Samuel W. Barnes


Samuel W. Barnes, the oldest native son of Allamakee county living in the vicinity of Monona, if not the oldest in the entire county, has been prominently connected with farming and stock-raising interests for many years and in advancing his own interests along these lines has made substantial contributions to general agricultural development. He owns one hundred and forty acres in Linton township and upon this property was born January 6, 1853, his parents being Jones and Mary (Evans) Barnes, the former a native of Cumberland county, Kentucky, and the latter of Tennessee, born near the line, on the Cumberland river, in 1830. In his early life the father was an overseer on a large plantation, this being in the days of slavery, before the Civil war. In the early ’40s he came north and for a time engaged in rafting cedar timber from Wabasha to Dubuque, Iowa, having formed a partnership with his wife’s brother, who had come to this state ten years previously and who during the Indian troubles here was a scout under General Miles. The father settled first at Prairie du Chien, Wisconsin, and then came to Linton township, Iowa, where he entered from the government the property upon which the subject of this review now resides and with characteristic energy he began clearing and developing the land, enduring all of the hardships and privations of pioneer times and finally evolving out of the wilderness a profitable and well managed farm. Upon this property he resided for many years, dying upon his holdings in March, 1878. His wife survives him and makes her home in Monroe, Washington, being still active and hearty in the eighty-third year of her age.

Samuel W. Barnes grew up amid pioneer conditions, acquiring such education as the little log cabin frontier schoolhouse afforded and spending a great deal of his time assisting his father with the clearing and development of the homestead. At the age of twenty-one he became a farm laborer, working upon properties throughout Minnesota, Dakota and Nebraska. Not caring to settle in any of these states, he eventually returned home and purchased the homestead whereon he has since resided. He owns one hundred and forty acres of valuable land in Linton township and through the years has steadily carried forward the work of improvement and development until it is today one of the best agricultural properties in this vicinity. Upon it Mr. Barnes engages in general farming and stock raising and, being a practical and able agriculturist, has made both branches of his activities profitable. He is a stockholder in the Monona Creamery and the Monona Shipping Association and his ability is widely recognized in business circles.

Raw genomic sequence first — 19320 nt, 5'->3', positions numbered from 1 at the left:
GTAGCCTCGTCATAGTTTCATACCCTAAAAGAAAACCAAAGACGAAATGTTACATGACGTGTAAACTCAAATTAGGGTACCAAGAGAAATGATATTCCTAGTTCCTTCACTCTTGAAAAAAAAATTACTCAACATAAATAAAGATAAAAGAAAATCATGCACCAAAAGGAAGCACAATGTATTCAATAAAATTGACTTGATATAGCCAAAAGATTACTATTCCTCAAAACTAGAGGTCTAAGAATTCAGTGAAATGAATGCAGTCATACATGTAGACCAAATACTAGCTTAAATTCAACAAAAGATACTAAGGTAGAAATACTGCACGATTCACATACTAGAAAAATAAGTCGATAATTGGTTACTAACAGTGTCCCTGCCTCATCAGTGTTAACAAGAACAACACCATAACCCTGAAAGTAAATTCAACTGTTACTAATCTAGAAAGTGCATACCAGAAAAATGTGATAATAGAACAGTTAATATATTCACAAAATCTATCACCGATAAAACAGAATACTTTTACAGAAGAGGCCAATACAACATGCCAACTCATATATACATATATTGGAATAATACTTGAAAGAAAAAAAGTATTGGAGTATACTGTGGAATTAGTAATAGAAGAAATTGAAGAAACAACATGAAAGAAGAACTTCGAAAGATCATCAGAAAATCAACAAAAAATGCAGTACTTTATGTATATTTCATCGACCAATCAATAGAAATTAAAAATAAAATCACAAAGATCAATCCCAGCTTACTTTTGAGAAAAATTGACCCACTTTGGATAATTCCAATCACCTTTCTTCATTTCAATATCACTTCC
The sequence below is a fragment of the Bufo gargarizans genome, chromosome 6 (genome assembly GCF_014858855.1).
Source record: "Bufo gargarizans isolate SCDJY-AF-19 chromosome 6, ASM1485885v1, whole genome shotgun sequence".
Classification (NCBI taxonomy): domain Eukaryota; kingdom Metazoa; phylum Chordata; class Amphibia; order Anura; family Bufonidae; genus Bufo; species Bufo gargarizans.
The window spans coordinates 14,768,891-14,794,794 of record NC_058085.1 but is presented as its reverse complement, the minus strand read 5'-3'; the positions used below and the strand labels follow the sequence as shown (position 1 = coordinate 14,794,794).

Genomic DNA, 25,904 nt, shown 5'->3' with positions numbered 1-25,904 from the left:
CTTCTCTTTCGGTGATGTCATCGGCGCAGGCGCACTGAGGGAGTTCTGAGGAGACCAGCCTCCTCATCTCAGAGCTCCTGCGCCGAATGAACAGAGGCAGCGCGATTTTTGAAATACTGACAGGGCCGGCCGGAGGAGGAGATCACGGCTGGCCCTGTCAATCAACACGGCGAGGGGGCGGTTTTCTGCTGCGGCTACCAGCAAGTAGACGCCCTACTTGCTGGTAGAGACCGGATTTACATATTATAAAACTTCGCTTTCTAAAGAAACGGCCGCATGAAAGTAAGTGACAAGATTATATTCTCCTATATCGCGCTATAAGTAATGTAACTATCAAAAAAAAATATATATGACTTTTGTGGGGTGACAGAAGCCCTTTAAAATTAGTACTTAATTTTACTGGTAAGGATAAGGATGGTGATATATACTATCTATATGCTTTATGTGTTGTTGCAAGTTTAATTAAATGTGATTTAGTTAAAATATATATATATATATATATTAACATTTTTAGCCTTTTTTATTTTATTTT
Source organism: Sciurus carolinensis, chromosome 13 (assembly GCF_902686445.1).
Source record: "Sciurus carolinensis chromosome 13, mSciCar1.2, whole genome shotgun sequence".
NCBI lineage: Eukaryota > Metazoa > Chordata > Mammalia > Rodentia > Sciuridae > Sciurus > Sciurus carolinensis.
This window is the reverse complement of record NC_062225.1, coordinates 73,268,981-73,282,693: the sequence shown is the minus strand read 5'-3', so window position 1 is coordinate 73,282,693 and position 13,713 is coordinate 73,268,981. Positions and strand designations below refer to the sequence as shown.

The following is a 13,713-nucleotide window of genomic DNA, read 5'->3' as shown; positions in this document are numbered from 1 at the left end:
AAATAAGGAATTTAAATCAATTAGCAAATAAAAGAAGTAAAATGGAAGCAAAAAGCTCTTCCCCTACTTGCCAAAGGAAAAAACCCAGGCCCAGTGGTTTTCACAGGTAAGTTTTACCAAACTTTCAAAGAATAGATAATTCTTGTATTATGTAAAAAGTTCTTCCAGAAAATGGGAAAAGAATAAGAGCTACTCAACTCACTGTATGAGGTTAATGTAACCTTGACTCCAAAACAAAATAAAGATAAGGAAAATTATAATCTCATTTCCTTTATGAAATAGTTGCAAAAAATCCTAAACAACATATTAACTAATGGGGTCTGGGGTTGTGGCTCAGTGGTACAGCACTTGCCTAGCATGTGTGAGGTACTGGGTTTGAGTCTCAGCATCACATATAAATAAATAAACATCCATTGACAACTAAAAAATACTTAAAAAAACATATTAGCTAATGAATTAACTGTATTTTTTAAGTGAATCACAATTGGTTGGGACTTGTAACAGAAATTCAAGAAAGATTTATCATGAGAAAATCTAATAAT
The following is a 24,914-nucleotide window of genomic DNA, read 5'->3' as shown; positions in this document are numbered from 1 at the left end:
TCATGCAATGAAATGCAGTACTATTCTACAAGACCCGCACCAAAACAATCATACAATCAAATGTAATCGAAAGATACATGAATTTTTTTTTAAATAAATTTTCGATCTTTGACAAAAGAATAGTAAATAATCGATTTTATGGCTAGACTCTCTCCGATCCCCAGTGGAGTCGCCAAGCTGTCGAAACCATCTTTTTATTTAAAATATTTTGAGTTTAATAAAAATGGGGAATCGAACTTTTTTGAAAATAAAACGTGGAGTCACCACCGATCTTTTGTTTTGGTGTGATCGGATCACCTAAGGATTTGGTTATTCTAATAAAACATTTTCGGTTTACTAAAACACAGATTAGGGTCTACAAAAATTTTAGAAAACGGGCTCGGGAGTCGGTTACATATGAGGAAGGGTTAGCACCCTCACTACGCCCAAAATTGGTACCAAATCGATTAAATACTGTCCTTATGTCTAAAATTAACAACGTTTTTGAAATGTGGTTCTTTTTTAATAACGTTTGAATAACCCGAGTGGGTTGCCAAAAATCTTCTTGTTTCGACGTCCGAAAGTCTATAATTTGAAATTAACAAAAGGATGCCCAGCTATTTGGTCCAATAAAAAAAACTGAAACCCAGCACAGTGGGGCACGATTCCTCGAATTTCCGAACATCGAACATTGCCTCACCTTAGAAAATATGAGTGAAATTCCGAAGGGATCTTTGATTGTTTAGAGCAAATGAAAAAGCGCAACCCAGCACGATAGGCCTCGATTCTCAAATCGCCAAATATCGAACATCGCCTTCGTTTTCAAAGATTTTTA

On the 2d of July, 1880, Mr. Barnes married Miss Rachel Hazelett, who was born in Clayton county, near Watson, in 1859, a daughter of George and Jane (Whetlinger) Hazelett, natives of the north of Ireland. The parents emigrated to America at a very early date and made the overland journey with ox teams in 1849, having spent six months upon the way. The father entered government land and upon this farm resided until his death, which occurred in 1888. His wife survives him and still resides upon the old homestead. Mr. and Mrs. Barnes became the parents of three children: Jennie, who was born in April, 1886, and who married Ray Hancock, a farmer at Medicine Lake, Montana; a child, who died in infancy; and Mary, who was born in September, 1896.

Mr. Barnes belongs to the Modern Woodmen of America and he gives his political allegiance to the democratic party. He has the distinction of being one of the oldest native sons of Allamakee county and the oldest in this vicinity and he has borne an active and honorable part in the work of development which has transformed this section of the state from a frontier wilderness into a prosperous and growing community. He began his agricultural career at a time when the percentage of cultivated land in this county was less than one-half of what it is today and he has himself cleared and developed more than one-third of the cultivated land upon his own farm. The years have brought him success and a comfortable fortune and a high place in the regard of his fellow citizens, who respect his prosperity and honor his integrity of character.

-source: Past & Present in Allamakee County; by Ellery M. Hancock; S. J. Clarke Pub. Co.; 1913
-transcribed by Linda Earnheart

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